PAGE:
A Clockwork Orange: Behaviorism and Freedom
What can be said about A Clockwork Orange that hasn’t been said before? What can be said about Stanley Kubrick? You could spend hours and hours talking about the movie, its ending, and its philosophical analysis. It’s impossible for me to summarize the importance of the film in a few brief lines. It’s impossible for me to go deeper into all of the issues it presents. However, I’m going to try to get closer to the underlying meaning of the movie.
Stanley Kubrick brought this movie to the big screen in 1971. However, in many countries, it wasn’t viewed until later on. The movie suffered censorship and prohibitions. Nevertheless, A Clockwork Orange still became a great classic and is regarded as a cult film.
A Clockwork Orange is based on Anthony Burgess’s eponymous novel. This novel is considered one of the most important dystopian novels from the United Kingdom. Nevertheless, keeping in mind how difficult it is to cover the whole analysis, I’m just going to focus on the cinematic version. After all, this is the best-known one and it strays from the book a bit.
A Clockwork Orange is an art
There’s no doubt that A Clockwork Orange is a cinematic work of art. Kubrick was able to create a movie where he left his personal seal. The colors, settings, music… everything in A Clockwork Orange is designed and measured to the very millimeter. Visually, you’ll be fascinated and captivated from the beginning.
The language is also noteworthy. The slang used by the protagonists combines words from other countries, especially Russian. This slang was invented by Anthony Burgess, the author of the novel, and it’s known as Nadsat. The music plays an essential role. Let’s not forget the use of synthesizers and the presence of classical music – especially Beethoven’s.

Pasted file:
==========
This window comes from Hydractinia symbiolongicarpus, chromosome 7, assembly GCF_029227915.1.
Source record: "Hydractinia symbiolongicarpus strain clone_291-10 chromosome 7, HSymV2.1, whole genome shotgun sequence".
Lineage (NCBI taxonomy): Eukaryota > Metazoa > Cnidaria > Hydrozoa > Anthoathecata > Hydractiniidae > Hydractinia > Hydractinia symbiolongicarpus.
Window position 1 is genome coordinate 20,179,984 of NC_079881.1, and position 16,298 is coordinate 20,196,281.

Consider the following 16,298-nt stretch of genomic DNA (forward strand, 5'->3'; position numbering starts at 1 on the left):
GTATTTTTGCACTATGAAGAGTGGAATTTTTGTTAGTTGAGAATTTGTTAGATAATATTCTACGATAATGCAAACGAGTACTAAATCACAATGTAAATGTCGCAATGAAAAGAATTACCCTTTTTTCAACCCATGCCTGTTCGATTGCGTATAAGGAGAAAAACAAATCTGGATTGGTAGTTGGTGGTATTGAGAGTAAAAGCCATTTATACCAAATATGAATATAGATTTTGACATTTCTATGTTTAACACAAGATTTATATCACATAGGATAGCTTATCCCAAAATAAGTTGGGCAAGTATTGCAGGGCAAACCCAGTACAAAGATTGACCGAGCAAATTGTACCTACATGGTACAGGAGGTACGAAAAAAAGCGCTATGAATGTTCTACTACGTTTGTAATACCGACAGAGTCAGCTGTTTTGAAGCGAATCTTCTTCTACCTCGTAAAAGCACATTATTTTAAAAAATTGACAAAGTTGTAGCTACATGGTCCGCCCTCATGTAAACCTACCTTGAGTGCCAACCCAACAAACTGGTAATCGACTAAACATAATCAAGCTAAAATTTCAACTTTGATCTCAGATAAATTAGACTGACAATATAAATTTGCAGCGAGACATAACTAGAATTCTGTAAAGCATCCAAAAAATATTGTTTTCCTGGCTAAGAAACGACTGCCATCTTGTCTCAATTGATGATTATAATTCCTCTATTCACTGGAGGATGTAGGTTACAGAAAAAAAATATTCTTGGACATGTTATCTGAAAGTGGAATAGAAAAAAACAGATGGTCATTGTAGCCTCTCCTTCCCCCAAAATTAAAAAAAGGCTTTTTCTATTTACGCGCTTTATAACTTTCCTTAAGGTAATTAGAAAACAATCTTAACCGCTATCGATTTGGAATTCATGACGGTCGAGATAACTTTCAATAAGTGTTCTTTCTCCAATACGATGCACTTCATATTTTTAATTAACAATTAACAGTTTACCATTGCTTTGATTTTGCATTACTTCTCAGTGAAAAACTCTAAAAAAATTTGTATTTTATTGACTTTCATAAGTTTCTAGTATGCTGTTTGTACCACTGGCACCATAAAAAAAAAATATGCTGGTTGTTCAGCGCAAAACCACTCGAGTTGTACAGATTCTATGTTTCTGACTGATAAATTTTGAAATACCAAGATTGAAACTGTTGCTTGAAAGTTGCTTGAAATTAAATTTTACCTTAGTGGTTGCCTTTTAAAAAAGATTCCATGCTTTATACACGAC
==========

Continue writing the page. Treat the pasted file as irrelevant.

Discovering Alex of A Clockwork Orange
Alex is the main character. He’s a young man who adores Beethoven, loves violence, and doesn’t know anything about morals. A Clockwork Orange takes us to a dystopian future where Alex and his droogs enjoy ultraviolence. It seems that the young people of the future don’t know the limits of violence. They enjoy it and it’s their only form of entertainment. Rapes, robberies, fights… everything goes for Alex and his droogs.
Alex is a young man who’s motivated by instinct. He’s incapable of thinking of the repercussions of his actions or distinguishing between good and evil. It seems that there’s no reason nor motivation to explain his innate violence. Aside from that, he’s very influential and he’s the leader of his droogs (friends). The world where he lives and the relationship with his parents may also have something to do with his behavior. However, in this dystopian future, young people seem to spend their time committing crimes without any other purpose in life. This leads us to believe that perhaps society does have something to do with it.
Alex doesn’t treat anyone well, not even his droogs, who betray him during one of their crimes. Alex becomes a young murderer and, as a consequence, he’s sent to jail. There, Alex loses his name and acquires his new identity as an inmate, becoming prisoner #655321. In jail, Alex feels a certain attraction for the Bible. But his interpretation of this book is very different from the conventional one. Alex identifies with the most violent scenes. He sees himself as a Roman who participates in Christ’s flagellation.
The nature of evil
Due to his interest in the Bible, the jail chaplain takes a certain liking to Alex. He sees him as a young person to be helped. Nevertheless, Alex despises the chaplain, although he never reveals it. Alex confesses to him that he’s heard of an experimental treatment called Ludovico which helps you leave the jail quickly. He tells him that he’d like to participate it in order to become a “good man”.